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The Cost of Living in a City


I spent a full day last week apartment shopping with Princess. Holy Cow! It’s absolutely crazy the cost of rentals. From heart of the city in Atlanta to suburbs 20-30 miles out of the city, there were little to no options under $1,500 per month. It’s absolutely insane.

We looked at refurbished motels, ie completely unsafe, dumps to high rise tiny little studios. And everything in between. It was painful and an excruciatingly long day. And I think every single one of them called themselves “luxury living” on their signage or website. Like no reality in their descriptions or advertising.

Adulting is Hard

It was a hard day for Princess, as well. She learned a lot of hard lessons. We had lots of deep discussions. Lessons learned. We talked about the cost of time, ie commute time. We talked about the psychology of aesthetics. Are you really going to use the amenities they are “selling?” Are your guests even going to see the beautiful leasing office since they would come to visit you through the parking garage? (And it’s closed and locked up, outside your working hours.) Lots of psychology of selling lessons when you apartment shop.

We talked about the rule of real estate – it’s all about “location, location, location.” Although that didn’t seem to translate well since pricing was relatively similar in the variety of areas we looked at. We had a few standoffs…with her declaring “just let me do this.”

Back off, Mom

Finally, we went to dinner. Ran the numbers. And then I had to back off and let her process. It wasn’t my decision.

I had to sit there and just wait and watch. Ultimately, that is a parents job, isn’t it? It was hard.

So Proud

In the end, she made a solid, financially sound decision. It was not the one she wanted to make. And I couldn’t be more proud and excited for her.

Financial Implications

There are financial implications in this for me. More to come on that. But in the end, one more year and then all of my kiddos will be completely independent of me. One more year…

And better then that…not one of them will have college debt to deal with. I am proud of myself (and them) for that. Getting them started better than I did for myself.

Summer Plans


On the island of Capri

I remember teaching a night class at a community college while I was still a graduate student finishing up my PhD over a decade ago. This class was full of working adults – a room full of post-traditional learners, many of whom also had caregiving responsibilities, bills to pay, and all of the normal stuff that comes along with adulthood. That first day in the class I asked everyone what they did over the summer. The same question, when asked to a group of “traditional” college students receives all kinds of varied and interesting responses and tales of travels near and far. With my room of working adults? Nothing. A lot of “I worked” and not much else. Major fail on my part for not considering the audience.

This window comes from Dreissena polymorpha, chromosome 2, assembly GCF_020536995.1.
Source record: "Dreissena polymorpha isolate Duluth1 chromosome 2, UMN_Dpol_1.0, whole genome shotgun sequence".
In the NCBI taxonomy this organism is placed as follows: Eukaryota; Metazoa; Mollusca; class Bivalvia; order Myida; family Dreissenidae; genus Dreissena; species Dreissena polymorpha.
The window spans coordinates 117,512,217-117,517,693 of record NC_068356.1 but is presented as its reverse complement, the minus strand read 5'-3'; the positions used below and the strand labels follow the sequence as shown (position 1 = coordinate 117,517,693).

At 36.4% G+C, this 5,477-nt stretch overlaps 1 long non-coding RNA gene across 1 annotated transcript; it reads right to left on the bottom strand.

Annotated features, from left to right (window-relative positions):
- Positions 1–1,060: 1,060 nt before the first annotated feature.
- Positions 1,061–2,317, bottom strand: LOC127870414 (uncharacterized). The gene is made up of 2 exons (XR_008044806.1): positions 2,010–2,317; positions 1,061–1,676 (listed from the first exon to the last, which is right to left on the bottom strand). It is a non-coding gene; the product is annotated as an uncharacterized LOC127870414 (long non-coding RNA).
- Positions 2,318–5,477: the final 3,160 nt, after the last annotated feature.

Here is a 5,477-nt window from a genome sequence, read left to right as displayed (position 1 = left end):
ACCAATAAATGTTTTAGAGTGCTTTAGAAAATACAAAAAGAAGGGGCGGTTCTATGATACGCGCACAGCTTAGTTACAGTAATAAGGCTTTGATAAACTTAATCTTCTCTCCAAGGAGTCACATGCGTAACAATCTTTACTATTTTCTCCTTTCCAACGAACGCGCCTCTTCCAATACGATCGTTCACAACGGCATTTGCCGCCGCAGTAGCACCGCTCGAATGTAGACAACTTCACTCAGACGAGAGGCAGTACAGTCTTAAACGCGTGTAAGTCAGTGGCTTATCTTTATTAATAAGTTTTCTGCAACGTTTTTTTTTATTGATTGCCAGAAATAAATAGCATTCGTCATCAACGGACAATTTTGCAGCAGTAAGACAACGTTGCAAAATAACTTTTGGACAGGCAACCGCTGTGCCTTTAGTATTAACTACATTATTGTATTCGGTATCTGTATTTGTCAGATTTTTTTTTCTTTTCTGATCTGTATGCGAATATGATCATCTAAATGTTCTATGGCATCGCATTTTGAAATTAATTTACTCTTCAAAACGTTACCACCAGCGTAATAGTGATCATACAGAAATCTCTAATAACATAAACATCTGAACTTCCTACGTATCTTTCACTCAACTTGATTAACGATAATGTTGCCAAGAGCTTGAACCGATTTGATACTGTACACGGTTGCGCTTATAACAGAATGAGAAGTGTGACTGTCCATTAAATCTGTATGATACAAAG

Today’s Economy

I was chatting recently with one of my best friends from childhood, catching up on each other’s lives. She and her husband live a modest lifestyle. She is the secretary at the elementary school her children attend and her husband is the manager at a hotel. They have enough to meet their needs, but not much in the way of extras.

When chatting about summer plans, she has a little staycation situation planned. The family will be doing a day trip a couple hours way to visit some fun kid-themed places, and then they’ll stay at a hotel where they get a free room thanks to the husband’s job. I think it sounds lovely, but she seemed a little embarrassed at how modest it was. She explained, “I don’t know how anyone can do anything in this economy!” And it’s true….inflation has really been a kick in the pants.

Money and Feelings

I know my friend didn’t intend it, but it made me feel a little guilty. For so much of my life, I have lived completely bare bones. I’ve written past posts here from when my kids were tiny about making my own baby wipes. I’ve also made DIY cleaning solutions, washed and re-used (off-brand) Ziplock bags, and shared various side-gig hustles. It’s only in the past couple of years that we’ve started to go on “real” vacations (i.e., planned destinations versus just driving to visit family). It’s expensive, yes, but I’ve been working full-time in my career for a decade and I want to make some memories with my kids before they’re grown (they grow so fast! They’ll be 12 this month!

Finding a Balance

I know this is a “me” thing, as my friend certainly was NOT trying to make me feel bad. But I had just shared with her all about my husband’s and my recent trip to Italy! How could I not feel tone deaf and dense when turning around and asking her about vacation plans only to hear they’re going to a neighboring city for one night. Definitely took me back to that night class I taught at the community college way back when. Should’ve learned my lesson then!

Has anyone found themselves in a similar situation? I’m almost entirely debt-free aside from my mortgage and last remaining bit of student loans that are anticipated to be forgiven in under 2 years. No debt on credit, vehicles, medical, or other “extras.” It was only after reaching this point that I started to do more of the fun extra type of stuff (by saving up and paying cash). I don’t want to feel guilty about having that privilege, but I also want to be sensitive to the fact that many others are NOT in the same position to be taking European vacations, etc.

How have you handled these types of situations?

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